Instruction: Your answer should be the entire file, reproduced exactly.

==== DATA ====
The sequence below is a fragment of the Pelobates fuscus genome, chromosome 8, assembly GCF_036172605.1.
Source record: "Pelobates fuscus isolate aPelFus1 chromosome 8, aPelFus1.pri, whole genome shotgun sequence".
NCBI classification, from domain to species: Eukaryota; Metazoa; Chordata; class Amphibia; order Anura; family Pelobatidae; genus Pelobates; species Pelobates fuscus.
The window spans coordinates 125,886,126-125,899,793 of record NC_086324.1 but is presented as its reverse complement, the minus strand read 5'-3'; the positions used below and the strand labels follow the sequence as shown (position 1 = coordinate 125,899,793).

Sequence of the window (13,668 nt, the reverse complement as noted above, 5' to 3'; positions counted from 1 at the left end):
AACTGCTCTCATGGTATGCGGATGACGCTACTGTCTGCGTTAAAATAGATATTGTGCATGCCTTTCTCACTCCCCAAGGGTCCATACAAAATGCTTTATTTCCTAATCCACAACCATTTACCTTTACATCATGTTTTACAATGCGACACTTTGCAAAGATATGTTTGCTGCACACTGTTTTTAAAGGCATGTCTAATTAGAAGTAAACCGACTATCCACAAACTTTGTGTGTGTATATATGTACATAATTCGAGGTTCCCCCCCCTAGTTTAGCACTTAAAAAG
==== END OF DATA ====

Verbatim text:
The sequence below is a fragment of the Pelobates fuscus genome, chromosome 8, assembly GCF_036172605.1.
Source record: "Pelobates fuscus isolate aPelFus1 chromosome 8, aPelFus1.pri, whole genome shotgun sequence".
NCBI classification, from domain to species: Eukaryota; Metazoa; Chordata; class Amphibia; order Anura; family Pelobatidae; genus Pelobates; species Pelobates fuscus.
The window spans coordinates 125,886,126-125,899,793 of record NC_086324.1 but is presented as its reverse complement, the minus strand read 5'-3'; the positions used below and the strand labels follow the sequence as shown (position 1 = coordinate 125,899,793).

Sequence of the window (13,668 nt, the reverse complement as noted above, 5' to 3'; positions counted from 1 at the left end):
AACTGCTCTCATGGTATGCGGATGACGCTACTGTCTGCGTTAAAATAGATATTGTGCATGCCTTTCTCACTCCCCAAGGGTCCATACAAAATGCTTTATTTCCTAATCCACAACCATTTACCTTTACATCATGTTTTACAATGCGACACTTTGCAAAGATATGTTTGCTGCACACTGTTTTTAAAGGCATGTCTAATTAGAAGTAAACCGACTATCCACAAACTTTGTGTGTGTATATATGTACATAATTCGAGGTTCCCCCCCCTAGTTTAGCACTTAAAAAG